Johnnie Brown, Theodore King, Aldo Colussi, George Finch, Chester Broman, Joseph Ferrara, Frank Finkel, and Aniello Madonna, As Trustees and Fiduciaries of the Local 282 Welfare, Pension Annuity and Job Training Trust Funds, Plaintiffs-appellees, v. C. Volante Corp., Defendant-appellant, 194 F.3d 351 (2d Cir. 1999)Annotate this Case
Appeal from orders entered in the United States District Court for the Eastern District of New York (Nina Gershon, Judge) granting appellees' motion for summary judgment and awarding damages to appellees. We hold that the district court had subject matter jurisdiction over appellees' claims for an employer's breach of adopted collective bargaining agreements to contribute to a trust fund.
STACEY E. ZISKIN, Law Offices of Robert M. Ziskin (Robert M. Ziskin, of counsel), Commack, New York, for Defendant-Appellant.
EUGENE S. FRIEDMAN, Friedman & Levine (William K. Wolf, Michael Bauman, William Anspach, of counsel), New York, New York, for Plaintiffs-Appellees.
Before: WINTER, Chief Judge, KEARSE, and McLAUGHLIN, Circuit Judges.
WINTER, Chief Judge:
C. Volante Corp. appeals from Judge Gershon's orders granting appellees' motion for summary judgment and awarding damages. Appellant argues that: (i) the district court lacked subject matter jurisdiction over appellees' claims because they arose from an alleged breach of unsigned collective bargaining agreements, (ii) the district court erred in determining that there were no triable issues as to whether appellant manifested its intent to adopt unsigned collective bargaining agreements, and (iii) the district court made several erroneous findings in connection with its damages award. We affirm.
Appellant is a New York truck rental company. Appellees are the Trustees of the Local 282 Welfare, Pension Annuity and Job Training Trust Funds (the "Fund"), which were established pursuant to collective bargaining agreements ("CBA") between Building Material Local 282 of the International Brotherhood of Teamsters (the "Union") and various employers.
Appellant was a signatory to a CBA in effect from July 1, 1987 to June 30, 1990. It did not, however, sign two subsequent CBAs, governing the period July 1, 1990 to June 30, 1996. Pursuant to all the CBAs, employers agree to contribute a fixed dollar amount to the Fund contingent upon the number of hours its employees work.
Although appellant did not sign the CBAs effective from July 1, 1990 to June 30, 1996, it submitted monthly remittance reports during this period. These sixty-one reports detailed hours worked by appellant's employees and its contributions to the Fund as determined by the hours worked. Each report was accompanied by the payment calculated in the report. Each of the reports was signed by appellant's then-Chief Executive Officer as "Pres.," and most of them contained a typewritten phrase indicating it was submitted " [i]n Accordance with the terms of the standard Industry Agreement with Local 282, I.B.T."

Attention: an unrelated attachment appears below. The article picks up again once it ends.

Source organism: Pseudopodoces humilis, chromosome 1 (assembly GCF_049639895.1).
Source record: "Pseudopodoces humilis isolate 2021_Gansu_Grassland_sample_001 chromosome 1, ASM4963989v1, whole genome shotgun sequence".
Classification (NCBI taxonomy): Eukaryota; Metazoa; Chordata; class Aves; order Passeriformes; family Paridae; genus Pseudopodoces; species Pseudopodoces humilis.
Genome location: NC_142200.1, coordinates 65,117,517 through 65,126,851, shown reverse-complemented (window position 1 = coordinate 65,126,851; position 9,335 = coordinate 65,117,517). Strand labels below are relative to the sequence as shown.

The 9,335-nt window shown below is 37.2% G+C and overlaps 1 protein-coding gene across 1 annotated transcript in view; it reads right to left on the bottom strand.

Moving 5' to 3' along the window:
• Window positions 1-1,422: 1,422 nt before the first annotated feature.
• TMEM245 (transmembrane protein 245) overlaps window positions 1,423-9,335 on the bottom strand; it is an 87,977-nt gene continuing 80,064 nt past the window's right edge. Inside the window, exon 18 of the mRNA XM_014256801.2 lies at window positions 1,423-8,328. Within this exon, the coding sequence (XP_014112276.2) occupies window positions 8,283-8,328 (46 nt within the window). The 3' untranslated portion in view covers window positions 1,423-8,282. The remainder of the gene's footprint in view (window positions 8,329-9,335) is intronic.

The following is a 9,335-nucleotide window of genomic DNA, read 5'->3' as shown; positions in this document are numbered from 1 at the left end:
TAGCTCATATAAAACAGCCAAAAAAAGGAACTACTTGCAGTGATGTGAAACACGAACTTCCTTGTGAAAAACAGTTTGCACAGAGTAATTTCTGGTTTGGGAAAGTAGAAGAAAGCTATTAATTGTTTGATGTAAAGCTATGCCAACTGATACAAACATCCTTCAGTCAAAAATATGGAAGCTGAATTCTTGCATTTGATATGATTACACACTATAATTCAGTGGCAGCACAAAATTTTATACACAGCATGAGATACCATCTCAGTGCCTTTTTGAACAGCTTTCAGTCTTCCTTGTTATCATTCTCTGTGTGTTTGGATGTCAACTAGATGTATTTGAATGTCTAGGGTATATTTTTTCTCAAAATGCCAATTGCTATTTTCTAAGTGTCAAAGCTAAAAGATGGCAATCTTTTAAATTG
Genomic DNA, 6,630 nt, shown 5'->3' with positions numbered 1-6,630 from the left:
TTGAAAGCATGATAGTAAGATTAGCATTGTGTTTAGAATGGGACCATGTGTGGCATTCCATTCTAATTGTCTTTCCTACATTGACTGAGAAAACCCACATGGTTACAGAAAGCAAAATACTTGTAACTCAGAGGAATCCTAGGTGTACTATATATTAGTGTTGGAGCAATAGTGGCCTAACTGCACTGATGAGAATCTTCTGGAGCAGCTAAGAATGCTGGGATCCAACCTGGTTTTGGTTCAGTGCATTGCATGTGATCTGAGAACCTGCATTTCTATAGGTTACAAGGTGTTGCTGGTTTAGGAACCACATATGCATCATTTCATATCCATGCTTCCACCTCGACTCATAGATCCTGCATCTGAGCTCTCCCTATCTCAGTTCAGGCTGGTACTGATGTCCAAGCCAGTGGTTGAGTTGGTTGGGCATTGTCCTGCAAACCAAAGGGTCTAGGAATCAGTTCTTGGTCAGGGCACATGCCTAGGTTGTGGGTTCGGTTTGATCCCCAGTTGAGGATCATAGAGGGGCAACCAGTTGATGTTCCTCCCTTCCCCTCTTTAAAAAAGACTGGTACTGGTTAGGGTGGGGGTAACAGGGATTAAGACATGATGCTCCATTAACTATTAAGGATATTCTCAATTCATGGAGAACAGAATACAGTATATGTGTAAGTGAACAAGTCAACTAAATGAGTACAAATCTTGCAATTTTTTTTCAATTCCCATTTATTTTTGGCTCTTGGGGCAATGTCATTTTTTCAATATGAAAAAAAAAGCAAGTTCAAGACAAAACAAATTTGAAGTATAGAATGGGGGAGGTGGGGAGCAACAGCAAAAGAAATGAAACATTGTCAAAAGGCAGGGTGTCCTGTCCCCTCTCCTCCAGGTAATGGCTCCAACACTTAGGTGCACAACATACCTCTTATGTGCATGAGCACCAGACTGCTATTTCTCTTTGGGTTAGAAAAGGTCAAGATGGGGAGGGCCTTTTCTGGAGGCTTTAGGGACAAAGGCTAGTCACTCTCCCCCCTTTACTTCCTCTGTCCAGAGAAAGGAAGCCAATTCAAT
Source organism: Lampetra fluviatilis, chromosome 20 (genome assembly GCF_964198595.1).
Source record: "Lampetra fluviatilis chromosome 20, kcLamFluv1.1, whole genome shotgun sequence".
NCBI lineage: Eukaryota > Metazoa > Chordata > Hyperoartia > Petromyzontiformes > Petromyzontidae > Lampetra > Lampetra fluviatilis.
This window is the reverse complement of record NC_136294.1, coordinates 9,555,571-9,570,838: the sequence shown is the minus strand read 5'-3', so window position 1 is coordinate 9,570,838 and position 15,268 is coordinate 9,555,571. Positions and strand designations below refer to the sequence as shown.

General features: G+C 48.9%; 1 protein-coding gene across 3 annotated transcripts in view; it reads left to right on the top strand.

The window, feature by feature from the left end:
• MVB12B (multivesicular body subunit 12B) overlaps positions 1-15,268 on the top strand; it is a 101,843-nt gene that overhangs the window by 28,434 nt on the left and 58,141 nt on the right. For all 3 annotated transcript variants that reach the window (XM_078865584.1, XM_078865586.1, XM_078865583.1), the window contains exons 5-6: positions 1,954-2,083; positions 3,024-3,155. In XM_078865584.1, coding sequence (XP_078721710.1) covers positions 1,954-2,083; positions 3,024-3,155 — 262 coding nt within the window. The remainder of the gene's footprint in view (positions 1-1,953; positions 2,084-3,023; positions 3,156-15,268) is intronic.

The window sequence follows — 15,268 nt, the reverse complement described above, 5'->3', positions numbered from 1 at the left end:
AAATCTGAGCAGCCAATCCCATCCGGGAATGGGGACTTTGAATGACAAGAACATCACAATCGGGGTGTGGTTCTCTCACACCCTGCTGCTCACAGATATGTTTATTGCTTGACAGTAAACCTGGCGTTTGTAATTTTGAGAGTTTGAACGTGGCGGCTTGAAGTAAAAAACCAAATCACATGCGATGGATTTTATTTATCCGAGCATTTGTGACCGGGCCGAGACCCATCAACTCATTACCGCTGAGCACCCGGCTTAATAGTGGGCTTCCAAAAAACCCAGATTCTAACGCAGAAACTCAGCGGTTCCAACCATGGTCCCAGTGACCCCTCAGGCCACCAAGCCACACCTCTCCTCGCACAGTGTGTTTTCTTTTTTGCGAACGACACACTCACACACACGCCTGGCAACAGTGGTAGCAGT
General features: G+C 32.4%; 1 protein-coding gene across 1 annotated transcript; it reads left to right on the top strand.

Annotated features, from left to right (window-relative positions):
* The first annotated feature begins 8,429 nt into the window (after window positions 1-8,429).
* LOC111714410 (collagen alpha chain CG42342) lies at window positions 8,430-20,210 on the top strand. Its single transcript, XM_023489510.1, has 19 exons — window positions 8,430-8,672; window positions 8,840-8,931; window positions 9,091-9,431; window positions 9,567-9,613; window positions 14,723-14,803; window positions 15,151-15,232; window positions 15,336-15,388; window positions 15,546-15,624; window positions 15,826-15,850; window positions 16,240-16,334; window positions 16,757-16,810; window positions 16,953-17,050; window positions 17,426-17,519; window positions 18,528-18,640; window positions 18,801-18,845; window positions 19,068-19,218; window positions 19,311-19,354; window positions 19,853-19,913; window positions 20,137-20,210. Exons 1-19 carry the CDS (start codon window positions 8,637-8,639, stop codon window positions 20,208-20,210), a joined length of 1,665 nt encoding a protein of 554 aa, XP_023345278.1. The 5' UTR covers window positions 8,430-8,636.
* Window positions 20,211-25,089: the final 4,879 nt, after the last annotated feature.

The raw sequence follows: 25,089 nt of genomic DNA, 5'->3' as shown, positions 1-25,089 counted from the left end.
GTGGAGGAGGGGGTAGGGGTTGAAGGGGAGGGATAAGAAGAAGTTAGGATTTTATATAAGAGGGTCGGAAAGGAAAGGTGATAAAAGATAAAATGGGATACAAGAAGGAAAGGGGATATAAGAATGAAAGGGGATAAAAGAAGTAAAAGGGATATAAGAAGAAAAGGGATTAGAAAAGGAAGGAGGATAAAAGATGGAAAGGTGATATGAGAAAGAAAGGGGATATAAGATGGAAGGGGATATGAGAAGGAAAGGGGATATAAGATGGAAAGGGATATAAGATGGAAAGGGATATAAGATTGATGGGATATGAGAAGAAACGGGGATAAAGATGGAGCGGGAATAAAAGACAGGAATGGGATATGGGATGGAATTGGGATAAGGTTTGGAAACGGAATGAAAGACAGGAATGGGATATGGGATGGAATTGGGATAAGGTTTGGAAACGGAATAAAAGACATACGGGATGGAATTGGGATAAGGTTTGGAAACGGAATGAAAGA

The parties do not dispute that appellant's payments to the Fund accorded with the rates set forth in the operative CBA. Rather, the Trustees' claim stems from appellant's alleged failure to make payments to the Fund for all of its employees.
The Trust Agreement, incorporated by reference in the CBAs, provides for periodic auditing of an employer's records concerning payments to the Fund. During November and December, 1993, the Trustees conducted an audit of appellant's records covering the period from May 30, 1990 through September 30, 1993. Appellant cooperated in this audit even though most of it concerned months during which appellant was not a signatory to a CBA. The Trustees' resulting audit report showed that appellant owed more than $78,000.00 to the Fund.
After receiving the audit report, Rita Volante wrote to the Trustees on appellant's behalf. She framed the "main issue" as whether appellant owed contributions for work done by "outside trucks" and noted that "we were under the assumption that they were paying their own union benefits." Volante did not dispute that appellant had an obligation to make payments to the Fund or that it owed contributions for the outside work. Instead, she expressly acknowledged "a responsibility to the funds" that " [w]e are not skirting." Nevertheless, Volante offered only $35,000.00 as the amount appellant could afford and noted, as a thought for consideration, that appellant had not signed a CBA since 1989.
The Trustees rejected appellant's offer and brought the instant suit. Appellant thereafter moved to dismiss the action for lack of subject matter jurisdiction, and appellee moved for summary judgment. Judge Gershon denied appellant's motion to dismiss, granted appellees' summary judgment motion, and referred the case to Magistrate Judge Pohorelsky for an inquest. In a December 22, 1998 Memorandum and Order, Judge Gershon adopted Magistrate Judge Pohorelsky's recommendation to award appellees $248,514.03 in damages, interest, attorney's fees and costs. This appeal followed.
a) Subject Matter Jurisdiction
Relying on Laborers Health & Welfare Trust Fund v. Advanced Lightweight Concrete Co., 484 U.S. 539 (1988), appellant argues that the district court lacked subject matter jurisdiction over the Trustees' claims for benefit fund contributions owing on work performed during a period when appellant was not bound by a collective bargaining agreement. We disagree.
The Trustees brought the instant claims pursuant to Sections 502(g) (2) and 515 of the Employee Retirement Income Security Act ("ERISA"), 29 U.S.C. 1132(g) (2), 1145, and Section 301 of the Labor Management Relations Act ("LMRA"), 29 U.S.C. 185. In Advanced Lightweight, the Supreme Court held that ERISA Sections 502(g) (2) and 515 do not confer subject matter jurisdiction over claims "to determine whether an employer's unilateral decision to refuse to make postcontract contributions constitutes a violation of the [National Labor Relations Act]." 484 U.S. at 549. According to the Court, Sections 502(g) (2) and 515 confer jurisdiction only over claims for "promised contributions," not over unfair labor practice claims that an employer has refused to bargain in good faith by failing to make postcontract benefit plan contributions before negotiations for a new contract reached an impasse. See Advanced Lightweight, 484 U.S. at 548-49. The decision, therefore, stands only for the unremarkable proposition that the National Labor Relations Board generally has exclusive jurisdiction over unfair labor practice claims. See NLRB v. Katz, 369 U.S. 736, 743 (1962) (holding that employer's failure to honor terms of expired CBA during negotiations on new CBA constitutes unfair labor practice); Advanced Lightweight, 484 U.S. at 543 n.4 ("As a general rule, federal courts do not have jurisdiction over" unfair labor practice claims.) (internal quotation marks omitted); but see id. (noting that federal courts have jurisdiction over unfair labor practice claims that are "collateral" to claims over which there is an independent basis for jurisdiction).